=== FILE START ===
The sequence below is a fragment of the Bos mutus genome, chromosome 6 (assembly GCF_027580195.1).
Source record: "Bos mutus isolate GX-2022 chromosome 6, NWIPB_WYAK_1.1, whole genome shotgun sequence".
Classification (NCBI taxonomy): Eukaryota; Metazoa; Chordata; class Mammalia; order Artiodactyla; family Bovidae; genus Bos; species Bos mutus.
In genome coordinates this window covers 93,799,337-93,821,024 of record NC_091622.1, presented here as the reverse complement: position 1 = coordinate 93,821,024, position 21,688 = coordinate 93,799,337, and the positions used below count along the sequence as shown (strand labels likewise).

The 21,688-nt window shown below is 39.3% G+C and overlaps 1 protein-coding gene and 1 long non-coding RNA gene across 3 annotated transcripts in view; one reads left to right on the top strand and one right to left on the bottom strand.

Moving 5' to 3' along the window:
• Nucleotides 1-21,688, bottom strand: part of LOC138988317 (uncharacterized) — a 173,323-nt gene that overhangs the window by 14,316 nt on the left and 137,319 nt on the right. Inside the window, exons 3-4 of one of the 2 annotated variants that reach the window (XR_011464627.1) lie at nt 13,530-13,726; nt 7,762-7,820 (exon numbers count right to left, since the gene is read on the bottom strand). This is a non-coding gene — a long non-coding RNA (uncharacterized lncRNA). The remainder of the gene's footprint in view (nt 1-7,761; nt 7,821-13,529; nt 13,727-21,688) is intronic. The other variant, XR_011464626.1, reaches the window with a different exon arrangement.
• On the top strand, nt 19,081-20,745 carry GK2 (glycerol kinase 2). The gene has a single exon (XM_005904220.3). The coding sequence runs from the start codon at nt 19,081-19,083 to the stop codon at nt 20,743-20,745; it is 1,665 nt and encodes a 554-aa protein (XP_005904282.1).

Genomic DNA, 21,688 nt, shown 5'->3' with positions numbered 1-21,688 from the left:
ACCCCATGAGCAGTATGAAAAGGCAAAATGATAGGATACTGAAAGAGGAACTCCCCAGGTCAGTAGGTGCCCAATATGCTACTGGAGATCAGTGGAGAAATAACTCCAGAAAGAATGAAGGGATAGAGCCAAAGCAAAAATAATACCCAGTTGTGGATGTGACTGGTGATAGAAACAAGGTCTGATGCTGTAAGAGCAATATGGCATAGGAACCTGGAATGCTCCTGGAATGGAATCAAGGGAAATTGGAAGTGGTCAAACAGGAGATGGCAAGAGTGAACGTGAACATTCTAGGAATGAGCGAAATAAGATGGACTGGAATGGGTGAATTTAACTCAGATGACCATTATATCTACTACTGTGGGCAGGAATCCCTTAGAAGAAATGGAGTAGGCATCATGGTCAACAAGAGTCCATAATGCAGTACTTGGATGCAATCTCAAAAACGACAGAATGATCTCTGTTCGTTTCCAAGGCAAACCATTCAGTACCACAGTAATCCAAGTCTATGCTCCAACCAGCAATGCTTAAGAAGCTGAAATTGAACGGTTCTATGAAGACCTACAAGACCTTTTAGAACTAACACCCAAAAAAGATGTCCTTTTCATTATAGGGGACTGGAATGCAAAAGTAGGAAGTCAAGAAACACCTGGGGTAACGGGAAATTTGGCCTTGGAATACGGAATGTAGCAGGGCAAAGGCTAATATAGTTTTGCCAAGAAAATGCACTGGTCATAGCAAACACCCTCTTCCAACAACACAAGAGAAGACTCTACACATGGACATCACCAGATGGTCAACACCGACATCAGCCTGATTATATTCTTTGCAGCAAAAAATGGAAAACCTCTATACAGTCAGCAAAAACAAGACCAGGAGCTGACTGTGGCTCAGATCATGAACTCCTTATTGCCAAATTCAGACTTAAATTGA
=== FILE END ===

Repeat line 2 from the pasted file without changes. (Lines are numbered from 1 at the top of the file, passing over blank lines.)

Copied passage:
Source record: "Bos mutus isolate GX-2022 chromosome 6, NWIPB_WYAK_1.1, whole genome shotgun sequence".